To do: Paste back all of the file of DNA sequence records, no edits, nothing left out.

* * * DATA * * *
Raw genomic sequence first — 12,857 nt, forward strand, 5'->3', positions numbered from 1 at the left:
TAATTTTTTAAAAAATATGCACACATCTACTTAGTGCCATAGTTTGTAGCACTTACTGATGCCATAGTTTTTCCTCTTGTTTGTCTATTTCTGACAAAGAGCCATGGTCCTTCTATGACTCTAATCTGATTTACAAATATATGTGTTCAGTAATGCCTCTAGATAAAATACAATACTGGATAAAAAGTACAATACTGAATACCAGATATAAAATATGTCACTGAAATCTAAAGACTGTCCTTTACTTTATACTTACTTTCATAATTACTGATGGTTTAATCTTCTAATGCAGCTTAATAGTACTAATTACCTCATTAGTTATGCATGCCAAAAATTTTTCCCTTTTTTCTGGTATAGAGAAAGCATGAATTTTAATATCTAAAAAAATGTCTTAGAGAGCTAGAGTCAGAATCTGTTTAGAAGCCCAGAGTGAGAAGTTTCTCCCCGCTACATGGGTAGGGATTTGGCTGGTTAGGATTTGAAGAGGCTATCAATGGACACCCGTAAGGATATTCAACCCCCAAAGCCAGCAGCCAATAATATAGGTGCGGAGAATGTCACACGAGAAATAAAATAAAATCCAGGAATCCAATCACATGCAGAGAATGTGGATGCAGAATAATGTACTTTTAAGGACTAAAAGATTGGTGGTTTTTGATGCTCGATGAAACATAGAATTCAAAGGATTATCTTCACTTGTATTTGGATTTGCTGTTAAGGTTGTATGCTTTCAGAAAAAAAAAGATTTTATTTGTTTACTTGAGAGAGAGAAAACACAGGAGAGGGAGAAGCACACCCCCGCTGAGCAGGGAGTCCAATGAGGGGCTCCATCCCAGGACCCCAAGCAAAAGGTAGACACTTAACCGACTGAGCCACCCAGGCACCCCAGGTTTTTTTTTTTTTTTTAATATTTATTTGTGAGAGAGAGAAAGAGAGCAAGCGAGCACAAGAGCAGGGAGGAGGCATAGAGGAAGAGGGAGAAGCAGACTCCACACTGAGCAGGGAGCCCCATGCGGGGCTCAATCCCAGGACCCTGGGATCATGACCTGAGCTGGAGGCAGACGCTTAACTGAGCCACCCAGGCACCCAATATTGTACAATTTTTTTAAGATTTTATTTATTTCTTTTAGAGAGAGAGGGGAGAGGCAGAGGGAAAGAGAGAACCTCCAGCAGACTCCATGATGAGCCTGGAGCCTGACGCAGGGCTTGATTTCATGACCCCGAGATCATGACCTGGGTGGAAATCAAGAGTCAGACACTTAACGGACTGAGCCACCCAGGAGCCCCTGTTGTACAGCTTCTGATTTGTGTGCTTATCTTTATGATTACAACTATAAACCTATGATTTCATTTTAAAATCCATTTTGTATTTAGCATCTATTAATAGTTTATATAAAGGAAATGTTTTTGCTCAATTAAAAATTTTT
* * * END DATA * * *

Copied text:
Raw genomic sequence first — 12,857 nt, forward strand, 5'->3', positions numbered from 1 at the left:
TAATTTTTTAAAAAATATGCACACATCTACTTAGTGCCATAGTTTGTAGCACTTACTGATGCCATAGTTTTTCCTCTTGTTTGTCTATTTCTGACAAAGAGCCATGGTCCTTCTATGACTCTAATCTGATTTACAAATATATGTGTTCAGTAATGCCTCTAGATAAAATACAATACTGGATAAAAAGTACAATACTGAATACCAGATATAAAATATGTCACTGAAATCTAAAGACTGTCCTTTACTTTATACTTACTTTCATAATTACTGATGGTTTAATCTTCTAATGCAGCTTAATAGTACTAATTACCTCATTAGTTATGCATGCCAAAAATTTTTCCCTTTTTTCTGGTATAGAGAAAGCATGAATTTTAATATCTAAAAAAATGTCTTAGAGAGCTAGAGTCAGAATCTGTTTAGAAGCCCAGAGTGAGAAGTTTCTCCCCGCTACATGGGTAGGGATTTGGCTGGTTAGGATTTGAAGAGGCTATCAATGGACACCCGTAAGGATATTCAACCCCCAAAGCCAGCAGCCAATAATATAGGTGCGGAGAATGTCACACGAGAAATAAAATAAAATCCAGGAATCCAATCACATGCAGAGAATGTGGATGCAGAATAATGTACTTTTAAGGACTAAAAGATTGGTGGTTTTTGATGCTCGATGAAACATAGAATTCAAAGGATTATCTTCACTTGTATTTGGATTTGCTGTTAAGGTTGTATGCTTTCAGAAAAAAAAAGATTTTATTTGTTTACTTGAGAGAGAGAAAACACAGGAGAGGGAGAAGCACACCCCCGCTGAGCAGGGAGTCCAATGAGGGGCTCCATCCCAGGACCCCAAGCAAAAGGTAGACACTTAACCGACTGAGCCACCCAGGCACCCCAGGTTTTTTTTTTTTTTTTAATATTTATTTGTGAGAGAGAGAAAGAGAGCAAGCGAGCACAAGAGCAGGGAGGAGGCATAGAGGAAGAGGGAGAAGCAGACTCCACACTGAGCAGGGAGCCCCATGCGGGGCTCAATCCCAGGACCCTGGGATCATGACCTGAGCTGGAGGCAGACGCTTAACTGAGCCACCCAGGCACCCAATATTGTACAATTTTTTTAAGATTTTATTTATTTCTTTTAGAGAGAGAGGGGAGAGGCAGAGGGAAAGAGAGAACCTCCAGCAGACTCCATGATGAGCCTGGAGCCTGACGCAGGGCTTGATTTCATGACCCCGAGATCATGACCTGGGTGGAAATCAAGAGTCAGACACTTAACGGACTGAGCCACCCAGGAGCCCCTGTTGTACAGCTTCTGATTTGTGTGCTTATCTTTATGATTACAACTATAAACCTATGATTTCATTTTAAAATCCATTTTGTATTTAGCATCTATTAATAGTTTATATAAAGGAAATGTTTTTGCTCAATTAAAAATTTTT